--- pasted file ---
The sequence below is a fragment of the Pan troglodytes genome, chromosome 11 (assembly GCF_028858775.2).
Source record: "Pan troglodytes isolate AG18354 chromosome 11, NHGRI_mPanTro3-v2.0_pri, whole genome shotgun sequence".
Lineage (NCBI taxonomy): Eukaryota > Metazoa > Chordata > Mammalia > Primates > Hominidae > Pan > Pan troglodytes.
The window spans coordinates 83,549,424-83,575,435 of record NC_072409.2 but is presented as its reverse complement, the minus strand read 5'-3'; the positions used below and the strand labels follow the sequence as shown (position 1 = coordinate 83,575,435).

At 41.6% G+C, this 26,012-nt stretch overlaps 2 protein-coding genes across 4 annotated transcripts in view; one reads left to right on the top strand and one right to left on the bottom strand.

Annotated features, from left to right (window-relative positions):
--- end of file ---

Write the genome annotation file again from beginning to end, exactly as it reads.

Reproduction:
The sequence below is a fragment of the Pan troglodytes genome, chromosome 11 (assembly GCF_028858775.2).
Source record: "Pan troglodytes isolate AG18354 chromosome 11, NHGRI_mPanTro3-v2.0_pri, whole genome shotgun sequence".
Lineage (NCBI taxonomy): Eukaryota > Metazoa > Chordata > Mammalia > Primates > Hominidae > Pan > Pan troglodytes.
The window spans coordinates 83,549,424-83,575,435 of record NC_072409.2 but is presented as its reverse complement, the minus strand read 5'-3'; the positions used below and the strand labels follow the sequence as shown (position 1 = coordinate 83,575,435).

At 41.6% G+C, this 26,012-nt stretch overlaps 2 protein-coding genes across 4 annotated transcripts in view; one reads left to right on the top strand and one right to left on the bottom strand.

Annotated features, from left to right (window-relative positions):